Nicole Eisenman is an artist who is expanding the critical and expressive capacity of the Western figurative tradition through works that engage contemporary social issues and phenomena. Over the course of nearly four decades and working across various media, including painting, sculpture, drawing, and printmaking, Eisenman has restored to the representation of the human form a cultural significance that had waned during the ascendancy of abstraction in the twentieth century.
She draws on narrative and rhetorical modes—including allegory and satire—to explore such themes as gender and sexuality, family dynamics, and inequalities of wealth and power. At the same time, she stages dialogues with artists from the past, both by referencing specific works and by employing stylistic and thematic approaches derived from art historical movements. In a series of paintings of beer-garden scenes (2008– ), for example, Eisenman updates Renoir’s tableaux of bourgeois leisure, replacing the nineteenth-century French characters that populate Renoir’s originals with a dense, New York crowd. The Triumph of Poverty (2009) presents a complex allegory of contemporary economic conditions. Eisenman’s skill as a painter of imaginative compositions is evidenced not only through the array of social types represented but also through the bold contrasts of color that inject the work with emotional and psychological intensity.
As a draftswoman, Eisenman deftly conveys the weight and movement of the human body through skillful manipulations of line and shading. In her print Man Holding His Shadow (2011), she uses lithography, a medium at one remove from the artist’s hand, to reflect on the limits of representation while maintaining her painterly style of mark making. More recently, she has brought her wry, intelligent vision to sculpture, proving that she is equally adept at imagining and shaping forms in three dimensions. In her challenging engagement with the human figure and investigation of social meaning, Eisenman is developing new conventions of figuration to address enduring themes of the human condition.
Nicole Eisenman received a B.F.A. (1987) from the Rhode Island School of Design. Her work has been exhibited in solo and group exhibitions at such institutions as the Whitney Museum of American Art, the Museum of Modern Art, the San Francisco Museum of Modern Art, the Carnegie Museum of Art, Kunsthalle Zürich, and the Ludwig Museum in Cologne, Germany. In 2014, she was the subject of a midcareer retrospective exhibition organized by the Contemporary Art Museum, St. Louis, and that travelled to the Institute of Contemporary Art, Philadelphia, and the Museum of Contemporary Art, San Diego.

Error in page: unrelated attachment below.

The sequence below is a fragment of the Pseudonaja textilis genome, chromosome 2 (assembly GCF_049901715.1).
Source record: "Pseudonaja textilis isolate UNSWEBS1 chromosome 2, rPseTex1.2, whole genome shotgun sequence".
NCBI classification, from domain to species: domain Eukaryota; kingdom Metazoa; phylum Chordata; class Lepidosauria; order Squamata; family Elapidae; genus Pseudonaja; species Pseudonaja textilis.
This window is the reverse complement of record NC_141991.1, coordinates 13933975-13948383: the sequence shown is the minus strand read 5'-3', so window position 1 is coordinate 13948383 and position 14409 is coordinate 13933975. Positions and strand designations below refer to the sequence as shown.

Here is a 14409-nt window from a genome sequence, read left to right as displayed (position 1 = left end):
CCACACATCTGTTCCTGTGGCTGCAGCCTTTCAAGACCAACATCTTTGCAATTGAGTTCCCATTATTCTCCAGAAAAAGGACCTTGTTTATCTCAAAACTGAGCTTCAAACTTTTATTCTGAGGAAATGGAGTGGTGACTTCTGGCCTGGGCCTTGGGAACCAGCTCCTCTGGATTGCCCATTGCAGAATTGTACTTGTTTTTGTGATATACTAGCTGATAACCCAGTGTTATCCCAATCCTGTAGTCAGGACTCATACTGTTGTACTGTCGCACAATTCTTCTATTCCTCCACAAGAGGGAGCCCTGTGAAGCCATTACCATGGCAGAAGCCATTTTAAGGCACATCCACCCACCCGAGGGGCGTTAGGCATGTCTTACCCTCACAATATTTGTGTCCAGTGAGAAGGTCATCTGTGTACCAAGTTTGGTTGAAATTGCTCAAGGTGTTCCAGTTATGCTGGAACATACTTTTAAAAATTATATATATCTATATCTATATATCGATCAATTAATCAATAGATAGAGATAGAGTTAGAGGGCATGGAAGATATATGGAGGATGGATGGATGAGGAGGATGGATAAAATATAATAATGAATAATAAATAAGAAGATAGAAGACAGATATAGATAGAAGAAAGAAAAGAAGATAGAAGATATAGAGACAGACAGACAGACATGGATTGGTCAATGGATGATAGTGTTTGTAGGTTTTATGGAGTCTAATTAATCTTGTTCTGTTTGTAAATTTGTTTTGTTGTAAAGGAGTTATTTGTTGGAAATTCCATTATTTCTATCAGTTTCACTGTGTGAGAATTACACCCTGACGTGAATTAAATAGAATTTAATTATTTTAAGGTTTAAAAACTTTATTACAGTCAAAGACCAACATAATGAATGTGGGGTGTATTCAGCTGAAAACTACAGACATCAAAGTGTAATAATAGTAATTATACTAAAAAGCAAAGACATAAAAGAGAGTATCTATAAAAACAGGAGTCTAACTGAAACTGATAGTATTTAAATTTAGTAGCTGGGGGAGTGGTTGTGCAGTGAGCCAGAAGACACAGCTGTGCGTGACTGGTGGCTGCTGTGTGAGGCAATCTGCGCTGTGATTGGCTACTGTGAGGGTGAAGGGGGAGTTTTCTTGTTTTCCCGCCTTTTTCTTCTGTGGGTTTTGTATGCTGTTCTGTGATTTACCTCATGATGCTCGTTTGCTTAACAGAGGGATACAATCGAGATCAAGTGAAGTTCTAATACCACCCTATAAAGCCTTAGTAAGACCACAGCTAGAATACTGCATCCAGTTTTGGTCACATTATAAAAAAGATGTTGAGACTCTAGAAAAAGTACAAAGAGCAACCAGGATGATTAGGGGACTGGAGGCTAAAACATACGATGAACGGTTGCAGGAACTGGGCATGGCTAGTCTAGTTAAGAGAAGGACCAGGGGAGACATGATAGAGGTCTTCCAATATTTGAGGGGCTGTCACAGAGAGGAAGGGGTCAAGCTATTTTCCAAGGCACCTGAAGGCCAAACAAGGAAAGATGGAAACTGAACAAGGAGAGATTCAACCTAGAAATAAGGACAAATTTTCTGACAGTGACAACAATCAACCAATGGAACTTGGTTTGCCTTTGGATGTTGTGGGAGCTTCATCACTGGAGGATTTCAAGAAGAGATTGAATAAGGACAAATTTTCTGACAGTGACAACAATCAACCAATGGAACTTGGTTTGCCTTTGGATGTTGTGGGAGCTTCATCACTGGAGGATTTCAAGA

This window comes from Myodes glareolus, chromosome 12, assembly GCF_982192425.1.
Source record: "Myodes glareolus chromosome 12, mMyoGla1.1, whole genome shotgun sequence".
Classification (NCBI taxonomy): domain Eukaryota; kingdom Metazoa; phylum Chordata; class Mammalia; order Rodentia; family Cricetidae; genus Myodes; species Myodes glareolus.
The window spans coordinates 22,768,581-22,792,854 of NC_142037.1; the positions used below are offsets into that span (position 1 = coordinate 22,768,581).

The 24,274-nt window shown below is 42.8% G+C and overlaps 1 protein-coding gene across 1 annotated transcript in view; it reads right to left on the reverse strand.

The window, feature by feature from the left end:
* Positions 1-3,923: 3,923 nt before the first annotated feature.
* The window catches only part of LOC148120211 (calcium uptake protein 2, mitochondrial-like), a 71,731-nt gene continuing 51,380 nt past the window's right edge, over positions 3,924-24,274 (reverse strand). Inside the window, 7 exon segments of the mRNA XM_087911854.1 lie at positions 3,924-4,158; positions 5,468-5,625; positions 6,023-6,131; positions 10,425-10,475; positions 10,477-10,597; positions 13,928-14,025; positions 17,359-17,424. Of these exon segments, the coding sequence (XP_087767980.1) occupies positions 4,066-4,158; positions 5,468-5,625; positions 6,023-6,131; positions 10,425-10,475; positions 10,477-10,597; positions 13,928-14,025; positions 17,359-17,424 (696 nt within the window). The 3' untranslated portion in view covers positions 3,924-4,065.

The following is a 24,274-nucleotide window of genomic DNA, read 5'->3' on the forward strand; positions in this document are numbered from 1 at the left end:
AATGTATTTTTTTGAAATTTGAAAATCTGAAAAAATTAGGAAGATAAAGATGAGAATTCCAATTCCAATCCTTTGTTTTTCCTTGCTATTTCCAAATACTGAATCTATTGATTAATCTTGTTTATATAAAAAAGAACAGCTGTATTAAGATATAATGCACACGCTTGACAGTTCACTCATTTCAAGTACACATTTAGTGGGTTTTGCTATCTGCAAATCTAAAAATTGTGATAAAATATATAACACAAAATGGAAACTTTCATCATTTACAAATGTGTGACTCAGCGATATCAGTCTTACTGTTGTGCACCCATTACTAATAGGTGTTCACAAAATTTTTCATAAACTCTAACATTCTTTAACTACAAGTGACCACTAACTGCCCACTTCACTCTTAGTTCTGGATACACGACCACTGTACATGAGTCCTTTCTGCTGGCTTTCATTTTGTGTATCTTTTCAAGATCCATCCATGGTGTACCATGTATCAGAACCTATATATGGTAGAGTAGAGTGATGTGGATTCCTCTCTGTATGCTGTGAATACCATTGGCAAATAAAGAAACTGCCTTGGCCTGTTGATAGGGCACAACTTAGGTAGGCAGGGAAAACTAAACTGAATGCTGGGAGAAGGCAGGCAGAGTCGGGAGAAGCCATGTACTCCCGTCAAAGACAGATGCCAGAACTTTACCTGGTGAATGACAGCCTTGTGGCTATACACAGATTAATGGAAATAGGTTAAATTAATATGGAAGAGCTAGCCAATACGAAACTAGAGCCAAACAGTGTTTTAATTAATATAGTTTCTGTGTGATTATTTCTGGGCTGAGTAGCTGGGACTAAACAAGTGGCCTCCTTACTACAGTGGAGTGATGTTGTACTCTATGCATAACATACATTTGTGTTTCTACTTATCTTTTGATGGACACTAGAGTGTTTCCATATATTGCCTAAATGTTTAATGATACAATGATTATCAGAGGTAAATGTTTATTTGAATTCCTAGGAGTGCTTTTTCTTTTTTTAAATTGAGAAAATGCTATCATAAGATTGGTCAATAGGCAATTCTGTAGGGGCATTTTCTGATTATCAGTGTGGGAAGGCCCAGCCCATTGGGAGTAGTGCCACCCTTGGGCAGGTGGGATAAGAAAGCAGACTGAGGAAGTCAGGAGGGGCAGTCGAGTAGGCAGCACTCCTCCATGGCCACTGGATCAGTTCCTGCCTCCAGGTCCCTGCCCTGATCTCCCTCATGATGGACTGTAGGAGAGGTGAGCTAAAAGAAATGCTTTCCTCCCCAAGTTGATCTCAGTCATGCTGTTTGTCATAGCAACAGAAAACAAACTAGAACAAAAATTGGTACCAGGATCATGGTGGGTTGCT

LaToya Ruby Frazier, Photographer and Video Artist
Assistant Professor, Department of Photography,
School of the Art Institute of Chicago, Chicago, Illinois
LaToya Ruby Frazier is a photographer and video artist who uses visual autobiographies to capture social inequality and historical change in the postindustrial age. Informed by documentary practices from the turn of the last century, Frazier explores identities of place, race, and family in work that is a hybrid of self-portraiture and social narrative. The crumbling landscape of Braddock, Pennsylvania, a once-thriving steel town, forms the backdrop of her images, which make manifest both the environmental and infrastructural decay caused by postindustrial decline and the lives of those who continue—largely by necessity—to live amongst it.
The Notion of Family, a series of unflinching black-and-white photographs, shows her mother, grandmother, and the artist herself in a Braddock unmoored by disinvestment and demographic decline. Frazier’s stark portraits underscore the connection between self and physical space and make visible the consequences of neglect and abandonment—unemployment, environmental health crises, and lack of access to services—for Braddock’s historically marginalized working-class African American community. In a photolithograph and silkscreen print series from 2011, entitled Campaign for Braddock Hospital (“Save Our Community Hospital”), Frazier sets up an ironic juxtaposition between upbeat consumer capitalism and the challenges of working people. Images of Braddock from a 2010 Levi Strauss campaign bearing the slogan “Ready to Work” are set in counterpoint to quotes from Braddock residents about the closure of the town’s only hospital—and its principal employer—that same year.
In more recent photographic work, Frazier documents Braddock from the skies in full-color aerial shots that record the extensive transformations of a community after years of economic collapse. Frazier’s uncompromising and moving work illustrates how contemporary photography can open conversations about American history, class structures, and social responsibility.
LaToya Ruby Frazier received a B.F.A. (2004) from Edinboro University of Pennsylvania and an M.F.A. (2007) from Syracuse University. She held artist residencies at the Lower Manhattan Culture Council (2009–2010) and the Whitney Museum of American Art Independent Study Program (2010–2011) and was the Guna S. Mundheim Fellow at the American Academy in Berlin (2013–2014) before assuming her current position as assistant professor in the Department of Photography at the School of the Art Institute of Chicago. Frazier’s work has appeared in numerous exhibitions, including solo shows at the Brooklyn Museum, the Institute of Contemporary Art, Boston, the Seattle Art Museum, and the Contemporary Arts Museum, Houston. The Notion of Family, Frazier’s first book, was published in 2014.
Ben Lerner, Writer
Professor, Department of English,
City University of New York, Brooklyn College, New York, New York
Mimi Lien, Set Designer, New York, New York. Age: 39